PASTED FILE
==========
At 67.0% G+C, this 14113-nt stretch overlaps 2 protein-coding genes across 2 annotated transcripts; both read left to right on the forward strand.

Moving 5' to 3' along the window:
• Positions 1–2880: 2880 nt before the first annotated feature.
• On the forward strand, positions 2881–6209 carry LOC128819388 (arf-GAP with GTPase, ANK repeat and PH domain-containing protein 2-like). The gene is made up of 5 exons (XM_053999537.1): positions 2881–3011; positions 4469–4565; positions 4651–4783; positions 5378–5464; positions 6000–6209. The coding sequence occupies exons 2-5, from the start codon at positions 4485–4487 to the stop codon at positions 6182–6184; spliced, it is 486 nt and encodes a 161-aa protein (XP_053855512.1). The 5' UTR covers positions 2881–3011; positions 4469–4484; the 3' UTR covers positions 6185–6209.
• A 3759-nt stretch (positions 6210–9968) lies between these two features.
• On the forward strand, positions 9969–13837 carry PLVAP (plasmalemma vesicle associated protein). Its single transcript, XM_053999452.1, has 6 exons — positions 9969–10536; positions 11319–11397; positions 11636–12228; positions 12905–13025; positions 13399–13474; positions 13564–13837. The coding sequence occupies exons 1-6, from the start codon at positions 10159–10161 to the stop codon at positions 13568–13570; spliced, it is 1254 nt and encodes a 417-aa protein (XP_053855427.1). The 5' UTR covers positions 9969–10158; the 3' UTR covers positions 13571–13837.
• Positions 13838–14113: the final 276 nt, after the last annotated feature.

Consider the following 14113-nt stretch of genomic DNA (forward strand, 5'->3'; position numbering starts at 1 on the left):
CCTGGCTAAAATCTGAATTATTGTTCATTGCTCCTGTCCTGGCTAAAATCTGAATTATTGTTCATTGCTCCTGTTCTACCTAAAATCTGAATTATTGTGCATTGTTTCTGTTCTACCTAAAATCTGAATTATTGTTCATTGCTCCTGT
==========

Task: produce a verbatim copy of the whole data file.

At 67.0% G+C, this 14113-nt stretch overlaps 2 protein-coding genes across 2 annotated transcripts; both read left to right on the forward strand.

Moving 5' to 3' along the window:
• Positions 1–2880: 2880 nt before the first annotated feature.
• On the forward strand, positions 2881–6209 carry LOC128819388 (arf-GAP with GTPase, ANK repeat and PH domain-containing protein 2-like). The gene is made up of 5 exons (XM_053999537.1): positions 2881–3011; positions 4469–4565; positions 4651–4783; positions 5378–5464; positions 6000–6209. The coding sequence occupies exons 2-5, from the start codon at positions 4485–4487 to the stop codon at positions 6182–6184; spliced, it is 486 nt and encodes a 161-aa protein (XP_053855512.1). The 5' UTR covers positions 2881–3011; positions 4469–4484; the 3' UTR covers positions 6185–6209.
• A 3759-nt stretch (positions 6210–9968) lies between these two features.
• On the forward strand, positions 9969–13837 carry PLVAP (plasmalemma vesicle associated protein). Its single transcript, XM_053999452.1, has 6 exons — positions 9969–10536; positions 11319–11397; positions 11636–12228; positions 12905–13025; positions 13399–13474; positions 13564–13837. The coding sequence occupies exons 1-6, from the start codon at positions 10159–10161 to the stop codon at positions 13568–13570; spliced, it is 1254 nt and encodes a 417-aa protein (XP_053855427.1). The 5' UTR covers positions 9969–10158; the 3' UTR covers positions 13571–13837.
• Positions 13838–14113: the final 276 nt, after the last annotated feature.

Consider the following 14113-nt stretch of genomic DNA (forward strand, 5'->3'; position numbering starts at 1 on the left):
CCTGGCTAAAATCTGAATTATTGTTCATTGCTCCTGTCCTGGCTAAAATCTGAATTATTGTTCATTGCTCCTGTTCTACCTAAAATCTGAATTATTGTGCATTGTTTCTGTTCTACCTAAAATCTGAATTATTGTTCATTGCTCCTGT